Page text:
Rally to save hospital emergency department

The Save Bulli Hospital Emergency Department Group (Save Bulli ED Group) make representation to the Federal Labor MP for Cunningham Sharon Bird (second from left) in their efforts to stop further downgrading.

AS the community prepares for tomorrow’s rally to stop further downgrading of their local hospital, data published by the Bureau of Health Information (BHI) shows that the Bulli Hospital emergency department is a life-saving facility.

A rally will be held from 2.30pm at the Bulli Masonic Hall to protest Illawarra Shoalhaven Local Health District (ISLHD) proposal to downgrade the emergency department to an “urgent care centre”.

The Save Bulli Hospital Emergency Department Group (Save Bulli ED Group) have cited 2011 BHI data to prove that Bulli emergency department treats serious and life-threatening cases, despite claims by health bureaucrats that it does not.

Save Bulli ED convenor Alison Fettell said this will be one of the issues discussed at the rally tomorrow from 2pm.

“Basically, health bureaucrats use the argument that Bulli doesn’t treat serious or life-critical cases as a way to justify their cost-cutting plan to close the emergency department at Bulli and replace it with a so-called ‘urgent care centre,” Mrs Fettell said.

“Health bureaucrats have been telling our local MPs and the community, ‘oh well, Bulli only offers basic services, this proposed change will just recognise that.’ But the facts we have uncovered just don’t match that claim at all. The Bulli emergency department saves lives! The proof is in the data, and that data supports the stories we’re being told by the community.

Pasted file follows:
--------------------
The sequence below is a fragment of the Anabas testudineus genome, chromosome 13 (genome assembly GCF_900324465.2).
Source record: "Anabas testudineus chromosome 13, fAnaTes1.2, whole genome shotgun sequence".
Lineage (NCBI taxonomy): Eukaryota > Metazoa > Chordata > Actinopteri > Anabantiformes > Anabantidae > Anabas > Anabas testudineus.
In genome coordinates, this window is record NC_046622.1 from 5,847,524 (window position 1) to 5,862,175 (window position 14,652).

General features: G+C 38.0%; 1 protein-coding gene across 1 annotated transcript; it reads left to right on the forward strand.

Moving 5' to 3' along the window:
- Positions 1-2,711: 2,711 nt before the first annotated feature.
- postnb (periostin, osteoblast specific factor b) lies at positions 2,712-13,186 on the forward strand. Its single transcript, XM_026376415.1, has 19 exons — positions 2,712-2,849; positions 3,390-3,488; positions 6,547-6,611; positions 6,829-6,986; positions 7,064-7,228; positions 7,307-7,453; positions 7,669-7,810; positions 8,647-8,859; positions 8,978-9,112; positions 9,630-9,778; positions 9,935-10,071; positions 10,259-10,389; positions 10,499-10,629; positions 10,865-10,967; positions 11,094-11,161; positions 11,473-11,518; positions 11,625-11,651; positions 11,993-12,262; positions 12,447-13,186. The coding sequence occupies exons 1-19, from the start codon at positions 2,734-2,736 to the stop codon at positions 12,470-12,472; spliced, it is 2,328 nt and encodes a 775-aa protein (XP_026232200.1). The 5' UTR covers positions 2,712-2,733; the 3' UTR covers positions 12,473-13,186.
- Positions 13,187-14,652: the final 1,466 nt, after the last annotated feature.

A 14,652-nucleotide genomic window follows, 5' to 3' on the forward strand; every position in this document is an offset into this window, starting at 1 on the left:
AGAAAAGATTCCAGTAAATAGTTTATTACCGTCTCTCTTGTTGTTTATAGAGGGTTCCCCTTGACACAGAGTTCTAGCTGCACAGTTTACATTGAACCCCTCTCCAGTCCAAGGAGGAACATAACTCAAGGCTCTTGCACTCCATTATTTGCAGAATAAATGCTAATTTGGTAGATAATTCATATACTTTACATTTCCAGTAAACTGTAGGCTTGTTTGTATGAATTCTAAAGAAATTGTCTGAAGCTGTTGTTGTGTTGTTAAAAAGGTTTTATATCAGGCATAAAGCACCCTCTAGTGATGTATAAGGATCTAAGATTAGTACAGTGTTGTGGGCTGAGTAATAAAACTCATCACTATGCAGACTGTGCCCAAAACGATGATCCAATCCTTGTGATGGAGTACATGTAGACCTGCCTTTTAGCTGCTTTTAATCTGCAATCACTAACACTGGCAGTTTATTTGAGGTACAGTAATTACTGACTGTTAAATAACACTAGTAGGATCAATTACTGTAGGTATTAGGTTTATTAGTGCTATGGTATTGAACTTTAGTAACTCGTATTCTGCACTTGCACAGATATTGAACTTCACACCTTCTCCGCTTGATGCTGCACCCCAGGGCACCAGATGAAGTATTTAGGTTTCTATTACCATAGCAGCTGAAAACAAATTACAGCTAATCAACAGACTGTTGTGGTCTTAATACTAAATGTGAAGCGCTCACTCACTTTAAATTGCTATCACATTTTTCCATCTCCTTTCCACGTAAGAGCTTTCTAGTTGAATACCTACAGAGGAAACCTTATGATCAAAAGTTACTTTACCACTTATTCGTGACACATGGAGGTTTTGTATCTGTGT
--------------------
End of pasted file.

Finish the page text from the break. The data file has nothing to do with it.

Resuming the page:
“We’ve had dialogues now with both our elected MPs, Lee Evans and Ryan Park, and it’s clear that they’ve both been told that ‘Bulli is already operating as an urgent care centre’. It’s simply not true.

“We know that Bulli Hospital has a functioning emergency department – not an urgent care centre! Our research shows that an urgent care centre is – at best – an enhanced GP practice with slightly extended hours and a few more pieces of equipment. Life-threatening cases are not treated at urgent care centres, they are sent to emergency departments. Bulli Hospital emergency department is saving lives. We want to see it stay there to keep saving lives, operating as a public emergency department 24 hours a day, seven days a week,” she said

Woonona resident Anne Melano says she often hears the helicopters coming to Bulli Hospital to do airlifts.

“I’m told this means there’s an emergency where someone needs specialist units in Sydney like microsurgery and burns,” she said.

“Well, I’ve heard two helicopters in the last few weeks, and that suggests to me that Bulli is still treating very serious emergencies.”

The Bulli Times approached the State Liberal MP for Heathcote for comment on Bulli Hospital. However a spokesperson from his office said he was unavailable for comment.

2011 Bulli Hospital Emergency Department attendances by Triage Level

Triage level

No. of attendances

Immediately or imminently life threatening


Potentially life threatening


Potentially serious


Less urgent


Total 2011 Bulli E.D. attendances


Source: BHI quarterly reports



About Mick Roberts

A journalist, writer and historian, Mick Roberts specialises in Australian cultural history, particularly associated with the Australian hotel and liquor industry. Mick has had an interest in revealing the colourful story of Australian pubs and associated industries for over 30 years. He is working on a comprehensive history of the hotel and liquor industry in the Illawarra region of NSW. Besides writing a number of history books, Mick managed several community newspapers. He has been editor of the Wollongong Northern News, The Bulli Times, The Northern Times, The Northern Leader and The Local - all located in the Wollongong region. As a journalist he has worked for Rural Press, Cumberland (News Limited), the Sydney city newspaper, City News, and Torch Publications based in Canterbury Bankstown, NSW.


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